The Supreme Court on Tuesday issued a show cause notice to the government and the main opposition leader to furnish reasons for not holding election for local bodies for inordinately long period.
Responding to a writ petition jointly filed by advocates Chandra Kanta Gyawali, Parashuram Upadhyay, Bimal Gyawali, Leeladhar Upadhyaya and Bijay Gautam, a single bench of Acting Chief Justice Sushila Karki asked the defendants, including the prime minister and the main opposition leader, to furnish reasons within 15 days for not holding local election.
The court has also decided to give priority to the petition for hearings terming it a serious constitutional matter.
Earlier, a division bench of the then chief justice Kalyan Shrestha and justice Devendra Gopal Shrestha on November 24, 2015 had issued a directive to hold local election soon. Likewise, the division bench of the then chief justice Khilaraj Regmi and justice Prakash Wasti on November 8, 2013 and another division bench of the then justices Balaram KC and Bharat Raj Upreti in 2010 had issued similar directives.
Public calls for local election
A section of civil society has always been urging the government and the political parties to hold local election for effective delivery of services at the local levels as well as for reducing the misuse of development funds at the local bodies.
On Tuesday, a group of former people's representatives at local bodies issuing a joint statement urged the political parties to develop consensus for holding local elections in Mangshir (November-December).
The former representatives associated with the National Association of VDCs in Nepal (NAVIN), Municipalities Association of Nepal (MuAN) and Association of District Development Committees of Nepal (ADDCN) on Tuesday urged the government to create a favorable environment for holding local election.
The joint press release issued by NAVIN General Secretary Bhim Dhungana, ADDCN Chairman Krishna Prasad Jaisi and MuAN Chairman Dormani Paudel has urged the political parties to realize that local election will help in implementing the new constitution and federalism.
Political parties sharply divided
The local bodies have remained without people's representatives for 14 years. However, political parties are still deeply divided over holding local election.
The government, in its Policy and Program, recently announced that local election will be held by Mangsir (November-December) under the transitional provisions.
The announcement infuriated several political parties, which are protesting against the new constitution. "Under federalism, it is the right of the provinces to hold local election. The announcement made it clear that the government has been trying to delay and derail the course of implementing federalism," said Upendra Yadav, the chairman of the Federal Socialist Forum Nepal.
The main opposition, Nepali Congress, formally brought a proposal to amend the government Policy and Program in parliament arguing that the election for local bodies on the basis of existing constituencies would have no significance because a commission formed to determine numbers and boundaries of local bodies is set to determine new constituencies within a year.
"The election for local bodies should be held on the basis of political consensus only after promulgating necessary laws and implementing the recommendations of the commission formed to restructure local bodies," said NC leader Ramesh Lekhak.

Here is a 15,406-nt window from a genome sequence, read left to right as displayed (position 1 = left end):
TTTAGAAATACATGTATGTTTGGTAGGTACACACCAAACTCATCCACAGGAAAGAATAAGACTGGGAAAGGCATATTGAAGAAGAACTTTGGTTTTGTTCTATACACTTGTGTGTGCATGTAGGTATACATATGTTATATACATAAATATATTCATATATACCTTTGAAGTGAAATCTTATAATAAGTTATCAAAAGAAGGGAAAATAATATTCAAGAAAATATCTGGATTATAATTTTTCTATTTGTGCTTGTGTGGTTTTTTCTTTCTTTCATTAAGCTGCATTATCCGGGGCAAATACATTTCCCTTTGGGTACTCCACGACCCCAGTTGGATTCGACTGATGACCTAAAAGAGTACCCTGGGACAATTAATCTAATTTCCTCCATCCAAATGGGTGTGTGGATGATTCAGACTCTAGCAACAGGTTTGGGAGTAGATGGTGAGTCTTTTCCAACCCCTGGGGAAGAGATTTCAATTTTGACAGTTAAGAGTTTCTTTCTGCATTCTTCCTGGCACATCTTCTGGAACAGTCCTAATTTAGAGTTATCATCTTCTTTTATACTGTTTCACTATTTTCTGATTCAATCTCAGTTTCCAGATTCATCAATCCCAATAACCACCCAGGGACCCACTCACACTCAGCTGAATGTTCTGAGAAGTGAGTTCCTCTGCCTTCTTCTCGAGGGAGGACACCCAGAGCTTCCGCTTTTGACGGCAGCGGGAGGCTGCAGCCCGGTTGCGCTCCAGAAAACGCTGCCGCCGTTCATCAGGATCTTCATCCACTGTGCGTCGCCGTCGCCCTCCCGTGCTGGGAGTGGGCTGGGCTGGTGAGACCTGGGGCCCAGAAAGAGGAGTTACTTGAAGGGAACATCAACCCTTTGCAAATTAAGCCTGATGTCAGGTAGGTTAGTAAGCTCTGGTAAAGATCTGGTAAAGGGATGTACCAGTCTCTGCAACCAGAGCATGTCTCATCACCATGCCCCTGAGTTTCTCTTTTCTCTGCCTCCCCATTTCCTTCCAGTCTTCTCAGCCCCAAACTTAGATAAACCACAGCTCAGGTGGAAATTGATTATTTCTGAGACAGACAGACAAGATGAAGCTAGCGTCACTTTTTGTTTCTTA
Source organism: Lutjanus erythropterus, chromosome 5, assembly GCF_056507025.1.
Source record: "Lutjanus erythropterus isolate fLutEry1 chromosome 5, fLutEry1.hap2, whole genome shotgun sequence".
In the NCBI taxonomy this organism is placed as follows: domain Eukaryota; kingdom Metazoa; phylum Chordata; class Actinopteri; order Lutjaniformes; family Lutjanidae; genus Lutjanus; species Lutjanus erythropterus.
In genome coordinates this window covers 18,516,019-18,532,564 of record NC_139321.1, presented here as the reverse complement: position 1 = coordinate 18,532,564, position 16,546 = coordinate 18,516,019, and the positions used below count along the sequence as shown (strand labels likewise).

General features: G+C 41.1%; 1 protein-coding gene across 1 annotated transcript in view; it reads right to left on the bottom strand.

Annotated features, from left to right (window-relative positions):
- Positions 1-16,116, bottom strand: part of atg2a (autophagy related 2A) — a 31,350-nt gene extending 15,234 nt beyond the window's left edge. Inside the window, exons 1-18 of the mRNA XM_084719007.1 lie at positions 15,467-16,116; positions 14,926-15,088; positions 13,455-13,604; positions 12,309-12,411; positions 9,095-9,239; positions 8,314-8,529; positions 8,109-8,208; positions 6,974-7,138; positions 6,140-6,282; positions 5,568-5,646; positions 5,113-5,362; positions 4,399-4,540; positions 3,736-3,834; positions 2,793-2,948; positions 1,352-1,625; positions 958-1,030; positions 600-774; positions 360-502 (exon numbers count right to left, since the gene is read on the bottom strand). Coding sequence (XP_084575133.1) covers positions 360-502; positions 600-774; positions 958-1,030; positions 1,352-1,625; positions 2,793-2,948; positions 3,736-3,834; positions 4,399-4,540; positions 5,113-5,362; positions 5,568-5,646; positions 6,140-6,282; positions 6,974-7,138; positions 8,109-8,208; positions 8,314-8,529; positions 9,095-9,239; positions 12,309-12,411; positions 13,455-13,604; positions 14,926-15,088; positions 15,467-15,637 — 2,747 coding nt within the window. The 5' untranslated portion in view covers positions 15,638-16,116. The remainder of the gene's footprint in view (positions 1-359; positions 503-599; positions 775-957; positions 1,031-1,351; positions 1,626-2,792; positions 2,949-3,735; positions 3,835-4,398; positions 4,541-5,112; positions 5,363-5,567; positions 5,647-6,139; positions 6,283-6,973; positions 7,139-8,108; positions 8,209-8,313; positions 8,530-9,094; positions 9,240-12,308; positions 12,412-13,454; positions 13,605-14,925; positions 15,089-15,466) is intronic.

On the other hand, the government has been arguing that the transitional provisions of the constitution have given the mandate to hold local elections and no constitutional question exists on holding the local election.
"Holding elections for local bodies is current need. As the task of restructuring the local bodies will take some time, we should not delay to fill the vacuum created by the absence of people's representatives," Prime Minister KP Sharma Oli recently said in parliament.
EC needs 120 days for preparations
Though the government unveiled its Policy and Program and announced its plan to hold local polls, it has yet to consult the Election Commission for fixing the election date.
However, the officials at the commission said that they can hold the election if the government provides at least 120 days to them for making necessary preparations. "We need at least four months to make preparations for the election. In this regard the Election Commission can hold local election in Mangsir but it would be better if the government declared election date by June 15 since we have rainy and festive seasons ahead," said Basudev Guragain, the spokesperson at the Election Commission.
Local polls a tortuous path
The government has claimed that the election would help ensure democratic exercise at the local level, rule of law and leadership of people's representatives in local development, ending the void of people's representatives at local bodies.
Despite the dire need for elected people's representatives in the local bodies, holding local election in near future is difficult task for the government.
While the main opposition, Nepali Congress, has been raising constitutional issues, the agitating Madhes-based parties have publicly spoken that they will disrupt the election if government moves ahead ignoring their agendas.
Meanwhile, the government has to pass a bill to amend the Local Body Election Procedure Act and Local Self-Governance Act from parliament before announcing the election date. Though the government is prepared to table the bill, it is unlikely to get through parliament given the deep differences within political parties.
Likewise, giving full shape to the Election Commission is still due and it will engage political parties for some times on it.